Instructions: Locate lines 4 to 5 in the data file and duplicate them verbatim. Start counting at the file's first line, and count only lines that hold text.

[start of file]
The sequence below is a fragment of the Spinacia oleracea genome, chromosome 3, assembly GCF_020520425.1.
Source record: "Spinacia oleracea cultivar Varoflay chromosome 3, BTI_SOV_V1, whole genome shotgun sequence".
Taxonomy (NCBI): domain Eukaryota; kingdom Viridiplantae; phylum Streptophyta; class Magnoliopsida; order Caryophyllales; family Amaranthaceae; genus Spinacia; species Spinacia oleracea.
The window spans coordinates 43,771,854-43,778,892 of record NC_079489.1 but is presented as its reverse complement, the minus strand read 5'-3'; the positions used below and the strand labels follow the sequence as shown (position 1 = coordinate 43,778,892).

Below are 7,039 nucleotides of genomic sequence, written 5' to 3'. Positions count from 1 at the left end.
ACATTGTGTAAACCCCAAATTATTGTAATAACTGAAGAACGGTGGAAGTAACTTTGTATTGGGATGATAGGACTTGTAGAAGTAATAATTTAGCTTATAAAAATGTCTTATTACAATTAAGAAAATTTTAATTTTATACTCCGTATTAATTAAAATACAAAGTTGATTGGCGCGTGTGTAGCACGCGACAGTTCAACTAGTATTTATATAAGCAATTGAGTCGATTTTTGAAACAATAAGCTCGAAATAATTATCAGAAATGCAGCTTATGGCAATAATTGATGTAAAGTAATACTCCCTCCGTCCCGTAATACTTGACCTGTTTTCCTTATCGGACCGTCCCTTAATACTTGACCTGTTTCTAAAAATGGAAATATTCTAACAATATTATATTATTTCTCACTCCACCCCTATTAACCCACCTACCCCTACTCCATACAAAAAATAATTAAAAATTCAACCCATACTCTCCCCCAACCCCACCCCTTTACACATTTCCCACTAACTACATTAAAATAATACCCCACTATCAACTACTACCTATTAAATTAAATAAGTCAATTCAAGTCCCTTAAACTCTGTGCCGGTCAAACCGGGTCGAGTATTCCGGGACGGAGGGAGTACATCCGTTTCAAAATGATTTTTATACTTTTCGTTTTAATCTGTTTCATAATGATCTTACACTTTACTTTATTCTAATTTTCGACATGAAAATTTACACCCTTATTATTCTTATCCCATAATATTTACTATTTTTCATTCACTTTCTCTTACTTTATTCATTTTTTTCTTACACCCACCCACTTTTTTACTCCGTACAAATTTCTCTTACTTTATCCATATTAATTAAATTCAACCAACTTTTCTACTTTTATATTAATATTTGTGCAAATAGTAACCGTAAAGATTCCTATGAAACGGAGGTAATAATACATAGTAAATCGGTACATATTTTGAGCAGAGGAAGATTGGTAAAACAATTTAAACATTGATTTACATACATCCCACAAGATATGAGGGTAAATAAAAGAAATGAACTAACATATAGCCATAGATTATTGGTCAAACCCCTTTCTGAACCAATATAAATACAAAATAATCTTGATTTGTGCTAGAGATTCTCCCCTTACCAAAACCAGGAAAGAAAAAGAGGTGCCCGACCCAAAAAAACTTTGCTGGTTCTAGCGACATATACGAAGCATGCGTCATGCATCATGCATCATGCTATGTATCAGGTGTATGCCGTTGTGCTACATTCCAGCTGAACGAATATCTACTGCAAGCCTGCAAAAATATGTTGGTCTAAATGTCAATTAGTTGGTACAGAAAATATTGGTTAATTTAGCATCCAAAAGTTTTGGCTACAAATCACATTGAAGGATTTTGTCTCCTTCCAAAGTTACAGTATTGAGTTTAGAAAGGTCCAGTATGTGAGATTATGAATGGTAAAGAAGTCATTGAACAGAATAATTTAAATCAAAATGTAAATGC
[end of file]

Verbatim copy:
The window spans coordinates 43,771,854-43,778,892 of record NC_079489.1 but is presented as its reverse complement, the minus strand read 5'-3'; the positions used below and the strand labels follow the sequence as shown (position 1 = coordinate 43,778,892).

Below are 7,039 nucleotides of genomic sequence, written 5' to 3'. Positions count from 1 at the left end.